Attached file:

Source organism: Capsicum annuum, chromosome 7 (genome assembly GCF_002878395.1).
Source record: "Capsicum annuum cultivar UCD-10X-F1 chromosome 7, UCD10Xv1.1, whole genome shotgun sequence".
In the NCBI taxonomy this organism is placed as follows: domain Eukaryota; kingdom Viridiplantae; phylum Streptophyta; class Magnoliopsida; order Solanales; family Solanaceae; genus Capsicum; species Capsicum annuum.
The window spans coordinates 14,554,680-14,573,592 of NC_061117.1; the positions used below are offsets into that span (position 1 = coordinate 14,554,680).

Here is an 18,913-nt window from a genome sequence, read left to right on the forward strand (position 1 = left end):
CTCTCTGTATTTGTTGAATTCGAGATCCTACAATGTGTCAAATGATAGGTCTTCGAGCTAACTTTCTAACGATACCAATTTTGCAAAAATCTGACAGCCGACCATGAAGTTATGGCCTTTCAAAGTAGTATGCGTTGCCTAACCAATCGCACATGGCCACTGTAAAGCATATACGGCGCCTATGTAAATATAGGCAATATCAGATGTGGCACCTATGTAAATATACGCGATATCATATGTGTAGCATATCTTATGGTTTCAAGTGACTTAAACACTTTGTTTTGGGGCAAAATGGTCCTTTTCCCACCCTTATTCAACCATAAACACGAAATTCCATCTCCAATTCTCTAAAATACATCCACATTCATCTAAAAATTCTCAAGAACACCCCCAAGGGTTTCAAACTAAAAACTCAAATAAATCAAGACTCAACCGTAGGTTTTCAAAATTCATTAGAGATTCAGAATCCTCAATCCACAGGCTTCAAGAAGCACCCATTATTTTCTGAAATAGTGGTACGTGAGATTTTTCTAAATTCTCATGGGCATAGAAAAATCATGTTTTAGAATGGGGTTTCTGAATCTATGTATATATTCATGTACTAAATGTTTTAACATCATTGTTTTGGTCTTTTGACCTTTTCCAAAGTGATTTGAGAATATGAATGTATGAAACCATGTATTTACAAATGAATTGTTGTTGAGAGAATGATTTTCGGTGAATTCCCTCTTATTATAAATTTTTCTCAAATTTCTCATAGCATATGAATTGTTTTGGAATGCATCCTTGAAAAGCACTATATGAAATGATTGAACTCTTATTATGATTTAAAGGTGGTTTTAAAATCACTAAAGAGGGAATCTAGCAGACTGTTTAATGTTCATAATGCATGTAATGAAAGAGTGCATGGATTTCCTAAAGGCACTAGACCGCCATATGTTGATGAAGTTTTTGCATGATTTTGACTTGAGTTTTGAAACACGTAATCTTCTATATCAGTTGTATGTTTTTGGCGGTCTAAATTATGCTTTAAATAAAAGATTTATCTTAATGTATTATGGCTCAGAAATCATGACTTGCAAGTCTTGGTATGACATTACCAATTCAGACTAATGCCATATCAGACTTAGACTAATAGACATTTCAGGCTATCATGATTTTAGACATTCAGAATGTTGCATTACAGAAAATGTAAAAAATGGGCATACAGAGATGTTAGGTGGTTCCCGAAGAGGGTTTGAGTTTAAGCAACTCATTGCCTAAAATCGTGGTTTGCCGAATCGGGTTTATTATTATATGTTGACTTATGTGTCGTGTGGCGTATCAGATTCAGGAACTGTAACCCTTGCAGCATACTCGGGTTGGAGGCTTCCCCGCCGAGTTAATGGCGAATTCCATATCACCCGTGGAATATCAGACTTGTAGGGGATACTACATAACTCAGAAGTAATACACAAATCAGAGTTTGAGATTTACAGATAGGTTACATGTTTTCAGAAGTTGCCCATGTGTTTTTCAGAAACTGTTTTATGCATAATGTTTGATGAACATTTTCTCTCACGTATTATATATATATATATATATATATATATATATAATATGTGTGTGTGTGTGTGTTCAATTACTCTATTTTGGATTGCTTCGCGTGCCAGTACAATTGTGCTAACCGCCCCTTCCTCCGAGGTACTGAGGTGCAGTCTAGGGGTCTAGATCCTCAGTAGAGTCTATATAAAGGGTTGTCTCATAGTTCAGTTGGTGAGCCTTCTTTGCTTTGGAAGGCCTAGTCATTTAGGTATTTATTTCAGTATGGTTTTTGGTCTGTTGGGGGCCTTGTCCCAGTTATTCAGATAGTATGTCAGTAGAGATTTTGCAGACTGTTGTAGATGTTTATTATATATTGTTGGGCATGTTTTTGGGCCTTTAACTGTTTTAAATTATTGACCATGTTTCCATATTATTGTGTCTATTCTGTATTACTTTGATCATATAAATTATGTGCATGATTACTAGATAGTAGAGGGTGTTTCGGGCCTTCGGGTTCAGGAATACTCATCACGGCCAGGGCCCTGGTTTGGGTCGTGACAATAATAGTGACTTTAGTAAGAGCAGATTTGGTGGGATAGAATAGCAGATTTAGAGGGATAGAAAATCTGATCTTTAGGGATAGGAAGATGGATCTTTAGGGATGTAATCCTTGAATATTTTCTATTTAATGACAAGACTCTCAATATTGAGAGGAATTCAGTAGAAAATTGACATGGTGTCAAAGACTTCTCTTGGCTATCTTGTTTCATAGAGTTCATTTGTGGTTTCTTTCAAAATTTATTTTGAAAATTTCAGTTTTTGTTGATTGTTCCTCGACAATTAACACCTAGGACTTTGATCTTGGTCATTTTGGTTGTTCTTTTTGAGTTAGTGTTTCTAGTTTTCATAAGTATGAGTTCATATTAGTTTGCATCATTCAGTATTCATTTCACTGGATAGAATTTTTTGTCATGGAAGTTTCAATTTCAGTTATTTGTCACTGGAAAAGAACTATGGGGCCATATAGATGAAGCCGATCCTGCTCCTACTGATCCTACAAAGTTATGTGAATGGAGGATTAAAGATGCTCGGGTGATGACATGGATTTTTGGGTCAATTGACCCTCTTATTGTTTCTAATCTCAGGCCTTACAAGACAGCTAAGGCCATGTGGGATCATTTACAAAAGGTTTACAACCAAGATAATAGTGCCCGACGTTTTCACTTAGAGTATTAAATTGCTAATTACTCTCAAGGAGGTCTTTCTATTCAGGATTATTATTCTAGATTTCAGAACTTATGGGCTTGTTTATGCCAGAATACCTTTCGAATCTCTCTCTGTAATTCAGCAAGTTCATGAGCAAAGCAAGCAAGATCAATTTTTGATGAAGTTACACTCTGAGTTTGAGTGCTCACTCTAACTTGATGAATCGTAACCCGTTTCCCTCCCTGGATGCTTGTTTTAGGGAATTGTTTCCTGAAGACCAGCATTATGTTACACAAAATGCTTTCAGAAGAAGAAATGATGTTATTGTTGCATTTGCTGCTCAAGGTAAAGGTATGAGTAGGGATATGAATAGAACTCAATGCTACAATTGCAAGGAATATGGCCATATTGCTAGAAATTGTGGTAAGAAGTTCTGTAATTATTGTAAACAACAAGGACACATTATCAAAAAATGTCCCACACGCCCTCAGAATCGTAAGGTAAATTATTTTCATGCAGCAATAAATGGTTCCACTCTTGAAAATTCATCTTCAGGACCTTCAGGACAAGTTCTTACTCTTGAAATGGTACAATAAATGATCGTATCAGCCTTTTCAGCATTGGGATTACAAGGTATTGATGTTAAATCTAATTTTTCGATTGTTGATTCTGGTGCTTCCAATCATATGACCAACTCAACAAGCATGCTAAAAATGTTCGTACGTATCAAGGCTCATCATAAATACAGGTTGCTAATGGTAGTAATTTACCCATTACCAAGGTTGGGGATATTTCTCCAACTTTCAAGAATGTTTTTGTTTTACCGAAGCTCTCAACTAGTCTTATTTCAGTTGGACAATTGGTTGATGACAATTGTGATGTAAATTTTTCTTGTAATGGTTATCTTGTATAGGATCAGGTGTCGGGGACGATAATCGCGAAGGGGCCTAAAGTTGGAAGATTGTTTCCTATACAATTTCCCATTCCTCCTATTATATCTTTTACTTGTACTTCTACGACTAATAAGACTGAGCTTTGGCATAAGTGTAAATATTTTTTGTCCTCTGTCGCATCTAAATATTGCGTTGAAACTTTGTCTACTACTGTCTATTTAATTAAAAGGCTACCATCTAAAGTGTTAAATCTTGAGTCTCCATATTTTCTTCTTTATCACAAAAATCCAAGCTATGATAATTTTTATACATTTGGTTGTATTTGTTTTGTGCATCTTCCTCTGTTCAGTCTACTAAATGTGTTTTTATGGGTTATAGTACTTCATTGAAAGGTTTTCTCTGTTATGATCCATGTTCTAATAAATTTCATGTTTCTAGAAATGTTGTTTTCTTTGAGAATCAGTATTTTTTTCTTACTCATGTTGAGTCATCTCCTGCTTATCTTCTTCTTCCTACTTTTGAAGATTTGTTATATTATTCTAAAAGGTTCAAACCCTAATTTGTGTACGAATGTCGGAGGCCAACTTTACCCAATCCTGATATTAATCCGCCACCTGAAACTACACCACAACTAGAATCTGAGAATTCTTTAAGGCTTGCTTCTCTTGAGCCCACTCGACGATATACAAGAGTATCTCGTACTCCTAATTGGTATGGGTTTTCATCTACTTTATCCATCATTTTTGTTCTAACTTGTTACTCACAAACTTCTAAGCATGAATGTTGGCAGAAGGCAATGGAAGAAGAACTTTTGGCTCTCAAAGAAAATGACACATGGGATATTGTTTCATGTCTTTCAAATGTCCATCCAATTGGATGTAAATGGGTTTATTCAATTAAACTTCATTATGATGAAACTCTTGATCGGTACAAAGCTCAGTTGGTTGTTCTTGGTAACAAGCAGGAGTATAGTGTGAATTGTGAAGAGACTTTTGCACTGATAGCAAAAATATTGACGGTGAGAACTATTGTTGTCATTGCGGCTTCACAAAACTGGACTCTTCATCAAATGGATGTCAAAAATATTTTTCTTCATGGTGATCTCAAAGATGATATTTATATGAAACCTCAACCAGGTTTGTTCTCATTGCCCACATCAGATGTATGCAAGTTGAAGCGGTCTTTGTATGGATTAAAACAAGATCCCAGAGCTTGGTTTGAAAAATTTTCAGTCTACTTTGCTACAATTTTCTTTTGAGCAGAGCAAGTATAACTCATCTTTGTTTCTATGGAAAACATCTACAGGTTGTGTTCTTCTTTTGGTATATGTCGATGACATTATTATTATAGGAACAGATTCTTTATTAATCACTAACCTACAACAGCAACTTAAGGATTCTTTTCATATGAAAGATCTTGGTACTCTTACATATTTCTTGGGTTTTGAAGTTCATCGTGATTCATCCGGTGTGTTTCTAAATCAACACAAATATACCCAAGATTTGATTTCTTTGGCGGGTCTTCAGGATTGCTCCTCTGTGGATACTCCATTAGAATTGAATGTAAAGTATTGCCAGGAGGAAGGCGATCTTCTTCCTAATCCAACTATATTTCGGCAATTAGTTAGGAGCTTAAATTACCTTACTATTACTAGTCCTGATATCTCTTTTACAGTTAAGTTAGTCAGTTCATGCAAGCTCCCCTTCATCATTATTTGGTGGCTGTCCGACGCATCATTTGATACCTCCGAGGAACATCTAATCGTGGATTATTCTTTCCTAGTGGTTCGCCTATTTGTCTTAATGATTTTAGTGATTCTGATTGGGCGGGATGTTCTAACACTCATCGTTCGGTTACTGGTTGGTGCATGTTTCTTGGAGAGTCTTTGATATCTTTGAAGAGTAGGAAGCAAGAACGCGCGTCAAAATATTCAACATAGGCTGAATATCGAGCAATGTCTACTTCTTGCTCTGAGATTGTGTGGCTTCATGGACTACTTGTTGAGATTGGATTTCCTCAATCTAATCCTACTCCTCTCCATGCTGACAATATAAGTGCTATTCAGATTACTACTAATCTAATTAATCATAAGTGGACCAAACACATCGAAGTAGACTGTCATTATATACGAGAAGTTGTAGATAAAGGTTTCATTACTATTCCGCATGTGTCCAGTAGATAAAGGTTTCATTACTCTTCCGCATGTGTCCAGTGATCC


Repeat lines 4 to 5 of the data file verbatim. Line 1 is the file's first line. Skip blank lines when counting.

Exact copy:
The window spans coordinates 14,554,680-14,573,592 of NC_061117.1; the positions used below are offsets into that span (position 1 = coordinate 14,554,680).

Here is an 18,913-nt window from a genome sequence, read left to right on the forward strand (position 1 = left end):